To REAR. v. a. [ajiaepin, Saxon.]
1. To raife up. I Efdras,
2. To lift up from a fall, iip^nfer,
3. To move upwards. Muton,
4. To bring up to maturity. Bacon.
5. To educate ; to inftruct^ Southem,
6. To exjlc; to clevue. Prior.
7. To -oufe
; to ftir up. Dryden.

REA'RWARD. ʃ. [from rear.]
1. The laft troop. Sidney.
2. The end ; the tail ; a train behind.
Shakeſpeare.
3. The latter part. Sh^kelpean,

REA'RMOUSE. ʃ. [hpfji-mup, Sax.] The
leather-wnged bat. Ahbot,

To REASCE'ND. v. v. [re and afcend. 1
To climb again.
Sterfer,

To REASCE'N'D. v. a. To mount again

REA'SON. ʃ. [raifon, Fr.]
1. ‘i'he power by which man deduces onpropofition
from another, or proceeds from
premifes to coafcquences. Milton.
2. Caufe ; ground or principle. Milton.
{. Caufe efficient. Hale.
4. Final caufe. Locke.
5. Argument ; ground of perfuafion ; motiv6.
_ _
Milton.
6. Ratiocination ; difcurfive power.
Dauiet,
7. Clearnefs of faculties. Shakeſpeare.
8. Right ; jufiice. Spenſer.
9. Realuodbie claim
; juft praflito
Taylor.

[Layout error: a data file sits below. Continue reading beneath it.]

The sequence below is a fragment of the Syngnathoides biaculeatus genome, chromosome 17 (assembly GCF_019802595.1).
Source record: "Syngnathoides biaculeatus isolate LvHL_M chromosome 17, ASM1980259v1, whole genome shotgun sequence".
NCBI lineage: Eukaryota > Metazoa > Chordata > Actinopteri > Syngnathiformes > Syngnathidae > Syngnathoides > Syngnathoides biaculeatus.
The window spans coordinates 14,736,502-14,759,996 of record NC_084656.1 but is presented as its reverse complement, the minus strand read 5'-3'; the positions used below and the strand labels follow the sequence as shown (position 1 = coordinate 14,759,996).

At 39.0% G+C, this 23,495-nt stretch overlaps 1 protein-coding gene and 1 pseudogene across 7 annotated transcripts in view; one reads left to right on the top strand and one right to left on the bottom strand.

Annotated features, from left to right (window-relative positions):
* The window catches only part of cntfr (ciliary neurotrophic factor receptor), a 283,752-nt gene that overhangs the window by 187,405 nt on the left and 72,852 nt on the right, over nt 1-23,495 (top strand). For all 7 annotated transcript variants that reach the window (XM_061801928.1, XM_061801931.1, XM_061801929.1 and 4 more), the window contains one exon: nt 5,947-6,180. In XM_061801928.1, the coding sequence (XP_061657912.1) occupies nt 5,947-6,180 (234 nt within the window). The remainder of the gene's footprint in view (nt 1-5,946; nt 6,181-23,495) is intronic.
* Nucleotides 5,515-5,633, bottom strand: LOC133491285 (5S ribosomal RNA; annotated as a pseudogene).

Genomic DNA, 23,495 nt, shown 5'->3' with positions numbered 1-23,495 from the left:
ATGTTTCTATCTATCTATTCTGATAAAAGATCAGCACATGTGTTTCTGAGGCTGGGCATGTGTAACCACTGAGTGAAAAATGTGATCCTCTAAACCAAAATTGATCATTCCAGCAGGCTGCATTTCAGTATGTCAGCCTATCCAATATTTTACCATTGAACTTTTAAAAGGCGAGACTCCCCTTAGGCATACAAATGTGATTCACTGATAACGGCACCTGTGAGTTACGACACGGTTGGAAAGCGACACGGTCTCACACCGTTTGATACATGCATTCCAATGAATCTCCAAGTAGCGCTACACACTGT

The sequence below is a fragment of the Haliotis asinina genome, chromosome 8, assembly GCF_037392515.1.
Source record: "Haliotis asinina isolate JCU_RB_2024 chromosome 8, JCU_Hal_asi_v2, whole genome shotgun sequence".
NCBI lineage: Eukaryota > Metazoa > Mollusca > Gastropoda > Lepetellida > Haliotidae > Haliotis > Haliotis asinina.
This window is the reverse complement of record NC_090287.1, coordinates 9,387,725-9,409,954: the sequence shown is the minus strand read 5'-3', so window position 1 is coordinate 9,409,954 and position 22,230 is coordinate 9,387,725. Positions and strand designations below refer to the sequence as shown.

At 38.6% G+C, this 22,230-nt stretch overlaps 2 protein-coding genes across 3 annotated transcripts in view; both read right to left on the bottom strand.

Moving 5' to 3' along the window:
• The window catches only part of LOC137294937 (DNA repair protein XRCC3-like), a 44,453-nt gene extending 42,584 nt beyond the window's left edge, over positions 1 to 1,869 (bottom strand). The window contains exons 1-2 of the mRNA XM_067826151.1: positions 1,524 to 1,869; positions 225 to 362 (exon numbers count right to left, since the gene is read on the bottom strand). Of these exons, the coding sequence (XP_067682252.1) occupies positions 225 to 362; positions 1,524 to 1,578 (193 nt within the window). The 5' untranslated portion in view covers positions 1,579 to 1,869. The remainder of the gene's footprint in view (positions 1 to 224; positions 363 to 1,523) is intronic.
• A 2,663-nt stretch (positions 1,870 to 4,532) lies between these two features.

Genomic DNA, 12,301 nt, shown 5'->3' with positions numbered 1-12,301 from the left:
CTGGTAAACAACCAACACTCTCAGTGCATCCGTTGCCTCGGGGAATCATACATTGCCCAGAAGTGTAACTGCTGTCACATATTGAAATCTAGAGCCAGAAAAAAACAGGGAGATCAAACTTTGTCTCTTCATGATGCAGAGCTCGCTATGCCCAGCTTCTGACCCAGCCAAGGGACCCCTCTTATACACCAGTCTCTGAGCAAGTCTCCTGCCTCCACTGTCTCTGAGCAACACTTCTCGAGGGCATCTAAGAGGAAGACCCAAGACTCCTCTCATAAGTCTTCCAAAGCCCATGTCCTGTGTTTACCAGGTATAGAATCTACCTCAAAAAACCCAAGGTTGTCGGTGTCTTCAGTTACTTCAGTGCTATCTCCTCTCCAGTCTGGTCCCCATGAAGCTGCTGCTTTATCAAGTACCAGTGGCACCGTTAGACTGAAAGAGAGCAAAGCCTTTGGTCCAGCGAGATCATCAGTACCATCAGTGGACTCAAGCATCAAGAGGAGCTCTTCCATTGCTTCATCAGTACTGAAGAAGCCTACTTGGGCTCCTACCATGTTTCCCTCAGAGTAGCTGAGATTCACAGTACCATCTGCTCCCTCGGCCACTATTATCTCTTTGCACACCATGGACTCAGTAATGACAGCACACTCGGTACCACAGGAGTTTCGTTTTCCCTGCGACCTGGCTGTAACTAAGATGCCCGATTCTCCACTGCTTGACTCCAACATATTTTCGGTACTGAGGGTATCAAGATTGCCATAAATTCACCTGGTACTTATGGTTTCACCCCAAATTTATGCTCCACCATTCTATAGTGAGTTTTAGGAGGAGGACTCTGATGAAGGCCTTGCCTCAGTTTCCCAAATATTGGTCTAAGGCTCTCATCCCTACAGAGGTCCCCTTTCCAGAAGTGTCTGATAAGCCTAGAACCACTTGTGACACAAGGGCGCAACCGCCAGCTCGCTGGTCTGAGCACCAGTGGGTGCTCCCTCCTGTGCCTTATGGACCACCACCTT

10. Rarionale
; juft account. Boyle.
11. Moderation
; moderate demands.
_ AidiC<m,

To REa'SON. v. n. [raifonner, Fr.]
1. To argue rationally ; to deduce confequcnces
juftly from premifes. Locke.
2. To debate ; to difcou/fe ; to taik ; to
take or give an accoi.nt. Shakefpearg,
3. To raiic difquifuions ; to make enqui-
‘‘«= MiliOK,

To REA'SON. v. a. To examine rationa'l^-
Burnet.

REA'SONABLE. a. [raifon, Fr.]
1. Having the faculty of reafon ; endued
with reafon. Sidney.
2. Acting, fpeaking or thinking rational
Jy. Hayward.
3. Juftj rational ; agreeable to reafon,
Swife,
4. Not immoderate. Shakeſpeare.
5. Tolerable ; being in mediocrity.''
Sidney. Abbot.

REA'.
?

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REA'SONABLENESS. ʃ. [from reafona.
hie.]
1. The faculty of reafon.
2. Agreeablenefs to reafon. Clarenden.
g. Moderation.

REA'SONABLY. ad. [from njjonable.]